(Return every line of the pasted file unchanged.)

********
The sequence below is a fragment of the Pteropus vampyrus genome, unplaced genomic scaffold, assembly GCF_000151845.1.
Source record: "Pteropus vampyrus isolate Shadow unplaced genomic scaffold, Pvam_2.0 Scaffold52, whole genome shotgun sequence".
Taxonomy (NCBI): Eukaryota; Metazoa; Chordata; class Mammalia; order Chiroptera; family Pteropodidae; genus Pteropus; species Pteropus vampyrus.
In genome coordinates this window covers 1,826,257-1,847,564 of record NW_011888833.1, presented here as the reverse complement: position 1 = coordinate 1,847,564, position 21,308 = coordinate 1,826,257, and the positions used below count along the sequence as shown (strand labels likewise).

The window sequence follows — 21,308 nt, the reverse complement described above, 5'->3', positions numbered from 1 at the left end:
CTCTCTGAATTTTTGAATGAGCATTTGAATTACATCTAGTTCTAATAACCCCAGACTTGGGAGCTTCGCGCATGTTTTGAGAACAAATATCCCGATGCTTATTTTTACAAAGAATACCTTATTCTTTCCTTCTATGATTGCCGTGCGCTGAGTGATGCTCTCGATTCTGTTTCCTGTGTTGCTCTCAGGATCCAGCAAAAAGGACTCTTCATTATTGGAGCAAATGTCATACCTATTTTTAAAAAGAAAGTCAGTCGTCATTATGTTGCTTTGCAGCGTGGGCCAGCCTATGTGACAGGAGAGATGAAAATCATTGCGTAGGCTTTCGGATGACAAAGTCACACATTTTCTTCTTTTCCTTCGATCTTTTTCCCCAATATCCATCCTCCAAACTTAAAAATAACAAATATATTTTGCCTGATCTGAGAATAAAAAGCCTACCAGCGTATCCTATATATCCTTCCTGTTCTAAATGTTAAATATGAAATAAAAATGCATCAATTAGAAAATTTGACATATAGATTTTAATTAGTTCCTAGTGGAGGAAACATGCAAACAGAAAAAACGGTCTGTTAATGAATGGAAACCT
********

The sequence below is a fragment of the Pteropus vampyrus genome, unplaced genomic scaffold, assembly GCF_000151845.1.
Source record: "Pteropus vampyrus isolate Shadow unplaced genomic scaffold, Pvam_2.0 Scaffold52, whole genome shotgun sequence".
Taxonomy (NCBI): Eukaryota; Metazoa; Chordata; class Mammalia; order Chiroptera; family Pteropodidae; genus Pteropus; species Pteropus vampyrus.
In genome coordinates this window covers 1,826,257-1,847,564 of record NW_011888833.1, presented here as the reverse complement: position 1 = coordinate 1,847,564, position 21,308 = coordinate 1,826,257, and the positions used below count along the sequence as shown (strand labels likewise).

The window sequence follows — 21,308 nt, the reverse complement described above, 5'->3', positions numbered from 1 at the left end:
CTCTCTGAATTTTTGAATGAGCATTTGAATTACATCTAGTTCTAATAACCCCAGACTTGGGAGCTTCGCGCATGTTTTGAGAACAAATATCCCGATGCTTATTTTTACAAAGAATACCTTATTCTTTCCTTCTATGATTGCCGTGCGCTGAGTGATGCTCTCGATTCTGTTTCCTGTGTTGCTCTCAGGATCCAGCAAAAAGGACTCTTCATTATTGGAGCAAATGTCATACCTATTTTTAAAAAGAAAGTCAGTCGTCATTATGTTGCTTTGCAGCGTGGGCCAGCCTATGTGACAGGAGAGATGAAAATCATTGCGTAGGCTTTCGGATGACAAAGTCACACATTTTCTTCTTTTCCTTCGATCTTTTTCCCCAATATCCATCCTCCAAACTTAAAAATAACAAATATATTTTGCCTGATCTGAGAATAAAAAGCCTACCAGCGTATCCTATATATCCTTCCTGTTCTAAATGTTAAATATGAAATAAAAATGCATCAATTAGAAAATTTGACATATAGATTTTAATTAGTTCCTAGTGGAGGAAACATGCAAACAGAAAAAACGGTCTGTTAATGAATGGAAACCT